The Bush Administration’s war against the American people took another blow Thursday when a Federal judge, U.S. District Judge Anna Diggs Taylor of Detroit, ruled that the NSA’s warrantless surveillance of American citizens is un-Constitutional. Republicans are aghast that a terrorist sympathizer could have wound up on a Federal bench without anyone realizing it. Okay, so they haven’t gone that far yet. But they’re beginning to ramp up the tired old “activist judges” argument. They haven’t come right out and called Taylor that just yet, but they’re already pointing out that she was appointed by President Jimmy Carter (a godless Democrat if they’ve ever seen one), as if that’s all the damning evidence that’s needed.
“There are no hereditary kings in America and no powers not created by the Constitution,” Taylor said in finding that the administration’s wiretapping violates an array of constitutional rights and a 1978 law requiring court warrants for electronic surveillance related to terrorism or espionage. She granted the American Civil Liberties Union’s request for a nationwide injunction halting the surveillance (which President Bush secretly authorized shortly after the Sept. 11 terrorist attacks). The president acknowledged the program’s existence only after it was disclosed by the New York Times in December.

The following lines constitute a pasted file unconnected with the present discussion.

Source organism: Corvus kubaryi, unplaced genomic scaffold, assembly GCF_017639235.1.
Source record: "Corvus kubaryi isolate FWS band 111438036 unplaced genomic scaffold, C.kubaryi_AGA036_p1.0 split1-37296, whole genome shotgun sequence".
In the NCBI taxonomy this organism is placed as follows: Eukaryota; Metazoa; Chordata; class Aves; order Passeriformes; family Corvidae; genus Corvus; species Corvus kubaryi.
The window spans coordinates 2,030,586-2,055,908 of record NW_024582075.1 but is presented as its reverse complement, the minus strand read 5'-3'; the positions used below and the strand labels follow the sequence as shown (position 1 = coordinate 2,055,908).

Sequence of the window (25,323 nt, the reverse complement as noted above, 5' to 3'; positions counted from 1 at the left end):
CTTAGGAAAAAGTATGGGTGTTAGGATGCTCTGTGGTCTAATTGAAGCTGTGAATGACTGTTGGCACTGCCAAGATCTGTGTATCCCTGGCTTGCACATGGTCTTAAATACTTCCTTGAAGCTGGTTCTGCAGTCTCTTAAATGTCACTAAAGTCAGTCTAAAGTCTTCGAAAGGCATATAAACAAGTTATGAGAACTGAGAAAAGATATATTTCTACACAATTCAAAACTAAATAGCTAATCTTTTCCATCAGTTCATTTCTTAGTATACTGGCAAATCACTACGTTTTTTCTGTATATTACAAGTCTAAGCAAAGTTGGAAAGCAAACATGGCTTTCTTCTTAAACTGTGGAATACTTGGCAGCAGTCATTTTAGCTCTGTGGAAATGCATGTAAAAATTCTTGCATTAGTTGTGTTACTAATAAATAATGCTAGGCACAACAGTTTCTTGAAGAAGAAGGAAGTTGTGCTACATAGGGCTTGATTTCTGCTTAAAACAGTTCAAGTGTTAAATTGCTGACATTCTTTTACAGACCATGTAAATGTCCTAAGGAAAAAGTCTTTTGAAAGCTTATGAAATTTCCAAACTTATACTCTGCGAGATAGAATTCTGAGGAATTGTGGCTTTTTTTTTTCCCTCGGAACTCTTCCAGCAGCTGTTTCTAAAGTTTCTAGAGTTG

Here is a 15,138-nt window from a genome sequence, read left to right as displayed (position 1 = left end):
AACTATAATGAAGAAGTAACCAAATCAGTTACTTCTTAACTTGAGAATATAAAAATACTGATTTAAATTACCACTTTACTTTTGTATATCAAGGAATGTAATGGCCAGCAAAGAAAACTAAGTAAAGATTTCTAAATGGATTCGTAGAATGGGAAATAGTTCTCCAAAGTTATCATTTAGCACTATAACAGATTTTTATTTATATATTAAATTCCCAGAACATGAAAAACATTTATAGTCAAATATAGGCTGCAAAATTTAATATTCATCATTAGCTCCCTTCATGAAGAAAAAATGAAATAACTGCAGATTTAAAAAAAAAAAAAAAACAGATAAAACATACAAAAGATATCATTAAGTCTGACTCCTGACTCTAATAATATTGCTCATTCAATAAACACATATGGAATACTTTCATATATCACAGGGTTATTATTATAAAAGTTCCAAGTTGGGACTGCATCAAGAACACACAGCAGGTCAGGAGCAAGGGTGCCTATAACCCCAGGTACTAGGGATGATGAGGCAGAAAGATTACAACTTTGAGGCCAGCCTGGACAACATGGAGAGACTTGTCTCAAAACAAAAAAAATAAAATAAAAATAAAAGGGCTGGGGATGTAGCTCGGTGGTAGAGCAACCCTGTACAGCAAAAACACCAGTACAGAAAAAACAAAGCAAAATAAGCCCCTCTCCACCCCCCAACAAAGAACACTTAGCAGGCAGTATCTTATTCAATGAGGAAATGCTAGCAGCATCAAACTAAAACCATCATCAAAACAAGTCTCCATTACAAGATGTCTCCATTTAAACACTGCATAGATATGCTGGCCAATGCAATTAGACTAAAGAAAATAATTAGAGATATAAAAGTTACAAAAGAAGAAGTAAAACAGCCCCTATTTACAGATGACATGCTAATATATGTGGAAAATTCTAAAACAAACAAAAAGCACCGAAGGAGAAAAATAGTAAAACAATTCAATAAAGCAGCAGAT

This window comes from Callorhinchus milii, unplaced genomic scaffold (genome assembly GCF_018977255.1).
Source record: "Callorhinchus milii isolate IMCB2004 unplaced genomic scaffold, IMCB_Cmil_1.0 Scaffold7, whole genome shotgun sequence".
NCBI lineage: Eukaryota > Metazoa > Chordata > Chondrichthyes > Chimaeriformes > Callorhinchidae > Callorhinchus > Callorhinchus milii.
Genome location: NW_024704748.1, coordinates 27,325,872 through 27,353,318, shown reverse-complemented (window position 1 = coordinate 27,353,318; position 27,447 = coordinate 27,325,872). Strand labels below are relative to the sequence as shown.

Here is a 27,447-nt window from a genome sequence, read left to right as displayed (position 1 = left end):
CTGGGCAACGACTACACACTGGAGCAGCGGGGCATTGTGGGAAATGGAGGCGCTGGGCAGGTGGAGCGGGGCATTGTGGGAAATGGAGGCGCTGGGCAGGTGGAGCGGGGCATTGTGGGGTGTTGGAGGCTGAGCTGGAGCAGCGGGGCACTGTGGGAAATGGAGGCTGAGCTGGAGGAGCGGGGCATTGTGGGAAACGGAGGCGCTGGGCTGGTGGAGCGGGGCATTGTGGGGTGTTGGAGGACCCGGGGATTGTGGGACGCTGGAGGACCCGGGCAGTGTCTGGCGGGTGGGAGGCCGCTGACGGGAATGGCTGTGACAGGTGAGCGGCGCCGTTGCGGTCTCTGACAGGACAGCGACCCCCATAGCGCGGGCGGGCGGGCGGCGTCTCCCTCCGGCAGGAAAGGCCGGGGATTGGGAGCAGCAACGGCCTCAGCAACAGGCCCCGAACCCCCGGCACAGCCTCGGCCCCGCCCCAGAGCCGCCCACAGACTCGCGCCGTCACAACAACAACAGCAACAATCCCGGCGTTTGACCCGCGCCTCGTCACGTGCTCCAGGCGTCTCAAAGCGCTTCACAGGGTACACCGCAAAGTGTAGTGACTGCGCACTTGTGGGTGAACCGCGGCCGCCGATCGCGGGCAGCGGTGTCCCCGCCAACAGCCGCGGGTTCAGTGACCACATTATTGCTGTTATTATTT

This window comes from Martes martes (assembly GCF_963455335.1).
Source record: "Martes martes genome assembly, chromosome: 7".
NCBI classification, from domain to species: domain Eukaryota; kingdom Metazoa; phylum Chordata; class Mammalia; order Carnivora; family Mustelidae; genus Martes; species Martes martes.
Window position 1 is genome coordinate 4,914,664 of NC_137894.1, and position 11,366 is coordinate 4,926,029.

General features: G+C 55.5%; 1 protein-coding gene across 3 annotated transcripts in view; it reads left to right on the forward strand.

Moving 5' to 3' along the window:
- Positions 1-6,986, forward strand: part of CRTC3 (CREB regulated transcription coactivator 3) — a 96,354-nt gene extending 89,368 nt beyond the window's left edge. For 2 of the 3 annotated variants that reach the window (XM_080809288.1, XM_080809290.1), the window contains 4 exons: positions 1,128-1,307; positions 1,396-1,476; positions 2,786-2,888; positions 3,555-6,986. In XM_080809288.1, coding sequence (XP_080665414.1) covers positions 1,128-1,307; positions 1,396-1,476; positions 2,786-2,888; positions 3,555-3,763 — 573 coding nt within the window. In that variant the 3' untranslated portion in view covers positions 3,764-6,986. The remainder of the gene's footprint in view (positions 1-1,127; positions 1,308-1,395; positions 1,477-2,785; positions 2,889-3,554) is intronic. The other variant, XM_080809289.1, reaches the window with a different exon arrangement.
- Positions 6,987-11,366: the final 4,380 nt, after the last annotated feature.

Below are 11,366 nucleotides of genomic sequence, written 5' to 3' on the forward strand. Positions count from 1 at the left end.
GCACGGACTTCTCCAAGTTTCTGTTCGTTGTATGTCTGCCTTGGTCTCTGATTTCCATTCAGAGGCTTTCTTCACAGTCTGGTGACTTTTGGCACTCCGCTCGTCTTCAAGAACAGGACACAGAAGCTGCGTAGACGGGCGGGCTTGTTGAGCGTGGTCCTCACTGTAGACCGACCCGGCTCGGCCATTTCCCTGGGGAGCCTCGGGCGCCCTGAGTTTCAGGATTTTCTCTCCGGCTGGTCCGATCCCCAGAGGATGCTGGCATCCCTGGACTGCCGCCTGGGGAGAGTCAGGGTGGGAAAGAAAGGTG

Bush said he had ordered the National Security Agency to monitor phone calls and e-mails between Americans and suspected members and supporters of al Qaeda overseas. The president claimed authority under his constitutional powers as commander-in-chief, but most specifically under a post-Sept. 11 congressional resolution authorizing the use of military force in Afghanistan — an assertion that Taylor said was unfounded.
“It was never the intent of the Framers to give the president such unfettered control, particularly where his actions blatantly disregard the parameters clearly enumerated in the Bill of Rights,” Taylor wrote in the decision. “The three separate branches of government were developed as a check and balance for one another.”